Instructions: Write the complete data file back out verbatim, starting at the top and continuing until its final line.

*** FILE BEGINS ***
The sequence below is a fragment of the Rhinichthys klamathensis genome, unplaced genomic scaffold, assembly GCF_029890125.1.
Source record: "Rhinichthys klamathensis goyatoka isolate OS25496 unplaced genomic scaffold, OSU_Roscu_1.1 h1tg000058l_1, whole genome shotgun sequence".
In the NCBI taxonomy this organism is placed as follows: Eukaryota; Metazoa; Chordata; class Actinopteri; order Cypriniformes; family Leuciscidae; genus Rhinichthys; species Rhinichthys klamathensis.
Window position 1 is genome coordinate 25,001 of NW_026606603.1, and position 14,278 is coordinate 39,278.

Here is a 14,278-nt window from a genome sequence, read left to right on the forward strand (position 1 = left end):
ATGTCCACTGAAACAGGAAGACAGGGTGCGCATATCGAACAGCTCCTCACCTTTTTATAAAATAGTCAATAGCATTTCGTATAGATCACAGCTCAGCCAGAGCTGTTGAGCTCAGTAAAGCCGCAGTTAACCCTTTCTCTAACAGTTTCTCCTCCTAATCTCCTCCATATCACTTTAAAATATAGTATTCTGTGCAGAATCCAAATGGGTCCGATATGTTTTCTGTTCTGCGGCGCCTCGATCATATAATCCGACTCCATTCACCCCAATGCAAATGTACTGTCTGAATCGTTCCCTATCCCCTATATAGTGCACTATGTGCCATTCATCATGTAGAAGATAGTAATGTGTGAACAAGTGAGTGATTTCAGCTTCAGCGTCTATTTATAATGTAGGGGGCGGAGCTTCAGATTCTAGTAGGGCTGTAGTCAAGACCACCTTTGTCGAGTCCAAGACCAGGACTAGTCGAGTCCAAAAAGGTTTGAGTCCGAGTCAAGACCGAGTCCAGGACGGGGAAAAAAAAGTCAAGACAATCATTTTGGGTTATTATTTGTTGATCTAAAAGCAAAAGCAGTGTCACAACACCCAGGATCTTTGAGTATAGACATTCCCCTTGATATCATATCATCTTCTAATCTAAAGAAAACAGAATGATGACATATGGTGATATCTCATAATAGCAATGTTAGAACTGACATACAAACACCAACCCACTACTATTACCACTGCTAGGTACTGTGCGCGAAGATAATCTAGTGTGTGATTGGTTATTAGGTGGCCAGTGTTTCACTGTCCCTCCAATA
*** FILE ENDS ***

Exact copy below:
The sequence below is a fragment of the Rhinichthys klamathensis genome, unplaced genomic scaffold, assembly GCF_029890125.1.
Source record: "Rhinichthys klamathensis goyatoka isolate OS25496 unplaced genomic scaffold, OSU_Roscu_1.1 h1tg000058l_1, whole genome shotgun sequence".
In the NCBI taxonomy this organism is placed as follows: Eukaryota; Metazoa; Chordata; class Actinopteri; order Cypriniformes; family Leuciscidae; genus Rhinichthys; species Rhinichthys klamathensis.
Window position 1 is genome coordinate 25,001 of NW_026606603.1, and position 14,278 is coordinate 39,278.

Here is a 14,278-nt window from a genome sequence, read left to right on the forward strand (position 1 = left end):
ATGTCCACTGAAACAGGAAGACAGGGTGCGCATATCGAACAGCTCCTCACCTTTTTATAAAATAGTCAATAGCATTTCGTATAGATCACAGCTCAGCCAGAGCTGTTGAGCTCAGTAAAGCCGCAGTTAACCCTTTCTCTAACAGTTTCTCCTCCTAATCTCCTCCATATCACTTTAAAATATAGTATTCTGTGCAGAATCCAAATGGGTCCGATATGTTTTCTGTTCTGCGGCGCCTCGATCATATAATCCGACTCCATTCACCCCAATGCAAATGTACTGTCTGAATCGTTCCCTATCCCCTATATAGTGCACTATGTGCCATTCATCATGTAGAAGATAGTAATGTGTGAACAAGTGAGTGATTTCAGCTTCAGCGTCTATTTATAATGTAGGGGGCGGAGCTTCAGATTCTAGTAGGGCTGTAGTCAAGACCACCTTTGTCGAGTCCAAGACCAGGACTAGTCGAGTCCAAAAAGGTTTGAGTCCGAGTCAAGACCGAGTCCAGGACGGGGAAAAAAAAGTCAAGACAATCATTTTGGGTTATTATTTGTTGATCTAAAAGCAAAAGCAGTGTCACAACACCCAGGATCTTTGAGTATAGACATTCCCCTTGATATCATATCATCTTCTAATCTAAAGAAAACAGAATGATGACATATGGTGATATCTCATAATAGCAATGTTAGAACTGACATACAAACACCAACCCACTACTATTACCACTGCTAGGTACTGTGCGCGAAGATAATCTAGTGTGTGATTGGTTATTAGGTGGCCAGTGTTTCACTGTCCCTCCAATA